Wizards’ defense stressed as stars heal

Washington, Dallas have key players out

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DALLAS — It’s every team owner’s worst nightmare — looking toward the bench on game night and seeing more star power in street clothes than in uniform. It’s something the Washington Wizards and the Dallas Mavericks have in common.

The Wizards will face the Mavericks at American Airlines Center on Wednesday, the second night of a back-to-back for Washington after dropping a 92-76 decision to the Bobcats in Charlotte on Tuesday. It’s the Wizards‘ second back-to-back set in less than a week, after playing Milwaukee on Friday and at Indiana on Saturday.

For the Wizards, the walking wounded include John Wall (left patella strain) and Nene (plantar fasciitis). Despite reports of progress being made by both players, neither has a timetable to return. Wall initially was scheduled to miss the first month of the season. Nene’s return is anyone’s guess. Jordan Crawford also is playing at less than 100 percent with a sprained left ankle.

Dallas, meanwhile, is playing without 11-time All-Star Dirk Nowitzki, who is recovering from arthroscopic surgery on his right knee. Shawn Marion, a four-time All-Star, is sidelined with a sprained left MCL.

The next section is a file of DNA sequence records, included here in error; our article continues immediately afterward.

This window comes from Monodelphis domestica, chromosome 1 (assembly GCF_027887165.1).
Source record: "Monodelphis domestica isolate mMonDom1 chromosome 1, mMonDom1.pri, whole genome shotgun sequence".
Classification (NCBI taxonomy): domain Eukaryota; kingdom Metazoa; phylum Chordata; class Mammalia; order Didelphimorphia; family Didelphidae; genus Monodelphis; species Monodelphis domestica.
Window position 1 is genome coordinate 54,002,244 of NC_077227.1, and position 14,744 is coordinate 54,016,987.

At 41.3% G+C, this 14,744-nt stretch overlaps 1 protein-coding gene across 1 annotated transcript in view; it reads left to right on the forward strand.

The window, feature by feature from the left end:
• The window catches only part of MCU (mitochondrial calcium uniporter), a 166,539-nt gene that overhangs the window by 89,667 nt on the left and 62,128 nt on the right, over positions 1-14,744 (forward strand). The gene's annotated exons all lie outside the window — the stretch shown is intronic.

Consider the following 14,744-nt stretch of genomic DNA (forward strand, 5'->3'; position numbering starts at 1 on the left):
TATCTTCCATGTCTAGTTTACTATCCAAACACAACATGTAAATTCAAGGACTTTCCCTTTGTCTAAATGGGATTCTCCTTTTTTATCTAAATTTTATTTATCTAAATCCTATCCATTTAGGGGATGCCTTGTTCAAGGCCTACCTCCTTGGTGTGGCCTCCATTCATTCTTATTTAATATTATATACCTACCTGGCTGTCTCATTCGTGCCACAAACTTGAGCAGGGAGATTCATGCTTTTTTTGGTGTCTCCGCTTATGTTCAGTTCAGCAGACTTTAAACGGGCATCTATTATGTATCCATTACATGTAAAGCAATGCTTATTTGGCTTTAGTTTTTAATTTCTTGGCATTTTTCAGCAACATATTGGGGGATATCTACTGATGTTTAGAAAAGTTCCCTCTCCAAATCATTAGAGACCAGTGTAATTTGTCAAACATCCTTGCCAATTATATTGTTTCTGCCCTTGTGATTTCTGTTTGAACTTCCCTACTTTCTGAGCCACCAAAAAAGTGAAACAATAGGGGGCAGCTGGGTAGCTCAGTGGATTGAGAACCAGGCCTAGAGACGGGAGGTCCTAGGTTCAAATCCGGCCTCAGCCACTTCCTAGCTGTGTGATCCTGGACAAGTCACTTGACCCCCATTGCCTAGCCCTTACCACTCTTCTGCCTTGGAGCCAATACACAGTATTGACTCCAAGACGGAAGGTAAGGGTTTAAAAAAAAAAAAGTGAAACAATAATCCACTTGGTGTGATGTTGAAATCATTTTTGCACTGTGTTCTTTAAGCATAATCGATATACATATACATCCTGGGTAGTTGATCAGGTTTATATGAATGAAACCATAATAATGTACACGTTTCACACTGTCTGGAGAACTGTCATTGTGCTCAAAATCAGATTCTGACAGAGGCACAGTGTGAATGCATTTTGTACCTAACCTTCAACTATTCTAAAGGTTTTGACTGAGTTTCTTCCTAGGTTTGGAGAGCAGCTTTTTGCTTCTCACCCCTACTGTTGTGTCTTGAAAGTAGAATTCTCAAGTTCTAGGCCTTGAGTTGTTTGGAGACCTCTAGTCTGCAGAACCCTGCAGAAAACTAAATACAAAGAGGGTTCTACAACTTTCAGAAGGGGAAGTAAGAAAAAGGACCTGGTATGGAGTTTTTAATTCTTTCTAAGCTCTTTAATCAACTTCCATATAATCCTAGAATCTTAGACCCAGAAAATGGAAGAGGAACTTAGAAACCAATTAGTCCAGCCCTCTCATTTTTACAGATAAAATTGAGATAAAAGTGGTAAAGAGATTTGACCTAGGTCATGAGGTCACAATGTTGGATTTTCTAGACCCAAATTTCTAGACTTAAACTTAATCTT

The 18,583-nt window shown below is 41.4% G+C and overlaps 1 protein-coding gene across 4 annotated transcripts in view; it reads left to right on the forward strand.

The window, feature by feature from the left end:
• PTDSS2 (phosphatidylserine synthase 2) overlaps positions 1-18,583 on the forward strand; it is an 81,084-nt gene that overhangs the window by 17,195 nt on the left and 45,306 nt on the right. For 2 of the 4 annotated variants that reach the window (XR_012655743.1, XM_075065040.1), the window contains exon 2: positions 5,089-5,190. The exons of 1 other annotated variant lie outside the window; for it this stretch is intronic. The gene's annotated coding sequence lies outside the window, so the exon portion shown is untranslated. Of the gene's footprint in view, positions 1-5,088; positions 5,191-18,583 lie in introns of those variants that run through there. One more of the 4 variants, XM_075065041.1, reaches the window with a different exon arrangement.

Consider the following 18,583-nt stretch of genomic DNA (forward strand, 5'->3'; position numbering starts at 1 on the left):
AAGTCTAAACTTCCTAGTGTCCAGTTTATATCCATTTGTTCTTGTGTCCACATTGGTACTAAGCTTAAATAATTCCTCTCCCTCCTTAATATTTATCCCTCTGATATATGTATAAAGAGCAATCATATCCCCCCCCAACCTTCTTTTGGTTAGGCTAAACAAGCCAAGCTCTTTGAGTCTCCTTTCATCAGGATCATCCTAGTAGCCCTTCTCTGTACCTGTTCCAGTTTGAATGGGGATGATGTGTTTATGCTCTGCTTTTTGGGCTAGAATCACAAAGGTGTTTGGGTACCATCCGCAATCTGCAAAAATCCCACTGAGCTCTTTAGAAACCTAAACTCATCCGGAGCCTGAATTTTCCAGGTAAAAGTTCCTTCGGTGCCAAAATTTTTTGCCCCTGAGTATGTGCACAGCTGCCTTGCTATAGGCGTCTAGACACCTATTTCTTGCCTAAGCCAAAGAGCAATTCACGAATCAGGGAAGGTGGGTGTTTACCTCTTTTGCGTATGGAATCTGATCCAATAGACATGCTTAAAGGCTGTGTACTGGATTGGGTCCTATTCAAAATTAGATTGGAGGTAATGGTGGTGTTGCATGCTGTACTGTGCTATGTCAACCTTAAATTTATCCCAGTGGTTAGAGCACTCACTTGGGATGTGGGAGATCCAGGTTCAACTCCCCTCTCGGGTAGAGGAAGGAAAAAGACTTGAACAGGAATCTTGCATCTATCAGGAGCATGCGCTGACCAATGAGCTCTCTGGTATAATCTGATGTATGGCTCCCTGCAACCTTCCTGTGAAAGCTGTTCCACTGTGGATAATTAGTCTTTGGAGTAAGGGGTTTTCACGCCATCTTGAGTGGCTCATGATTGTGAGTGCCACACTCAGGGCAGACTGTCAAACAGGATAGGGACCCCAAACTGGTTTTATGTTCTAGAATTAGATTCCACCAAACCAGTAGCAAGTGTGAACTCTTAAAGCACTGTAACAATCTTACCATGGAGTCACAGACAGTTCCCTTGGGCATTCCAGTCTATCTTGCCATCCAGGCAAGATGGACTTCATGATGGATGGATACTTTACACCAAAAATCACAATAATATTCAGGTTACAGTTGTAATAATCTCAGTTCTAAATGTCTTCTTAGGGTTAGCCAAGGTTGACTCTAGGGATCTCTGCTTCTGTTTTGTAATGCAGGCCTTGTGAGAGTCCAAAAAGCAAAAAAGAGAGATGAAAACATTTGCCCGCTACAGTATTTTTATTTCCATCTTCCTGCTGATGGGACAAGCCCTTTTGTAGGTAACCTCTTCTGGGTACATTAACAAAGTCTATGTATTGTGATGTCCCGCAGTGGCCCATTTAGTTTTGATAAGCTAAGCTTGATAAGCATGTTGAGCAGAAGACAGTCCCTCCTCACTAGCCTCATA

As both teams make the best out of patchwork lineups until their stars return, Mavericks coach Rick Carlisle and Wizards coach Randy Wittman are sounding somewhat alike as they preach the tried-and-true staple of teams playing without their best players — defense.

“I might sound like a broken record — defense and rebounding,” Carlisle told reporters following Tuesday’s practice. “Defense and rebounding, defense and rebounding. Containing dribble penetration. Defense and rebounding.”

Mired in a three-game losing skid, the Mavericks hope to stop the streak against the struggling Wizards. Washington, meanwhile, hopes to take advantage of whatever edge it can find.

“We’ve got to personalize our effort, individually and as a team,” Carlisle said. “Right now, we’ve got to dig ourselves out of this losing streak. The way you do it is you start with a jump ball, and you’ve got to dig in on every possession. Simple as that.”

Carlisle’s words sounded eerily similar to those of Wittman’s as he watches his team struggle on offense, turn the ball over in crunch time and settle for jump shots instead of driving to the basket. Until the shots begin to fall, Wittman wants the players to focus on the things they can control. Again, it comes back to defense.

So far, at least that aspect of the Wizards‘ game is one area Wittman believes is working.

“We didn’t have a whole lot of that [defensive intensity] at this time last year,” Wittman said. “If we didn’t score points, we didn’t have a chance for our defense to win the game. That’s a credit to them to staying in it and being as active as they are defensively.”

Where the two teams differ is on the offensive side of the ball. The Mavericks are averaging 101.9 points (fourth in the NBA), and the Wizards are averaging just 88.0 (29th).

But as Wittman maintains, it’s not about the opponent, who’s suited up, or who’s on the bench. The Wizards must take control and set the pace in order to start seeing some wins.

“We can’t come out in a game no matter who we’re playing and see how [the opponent’s] going to come out and play,” Wittman said. “We’ve got to come out one way, and one way only.”

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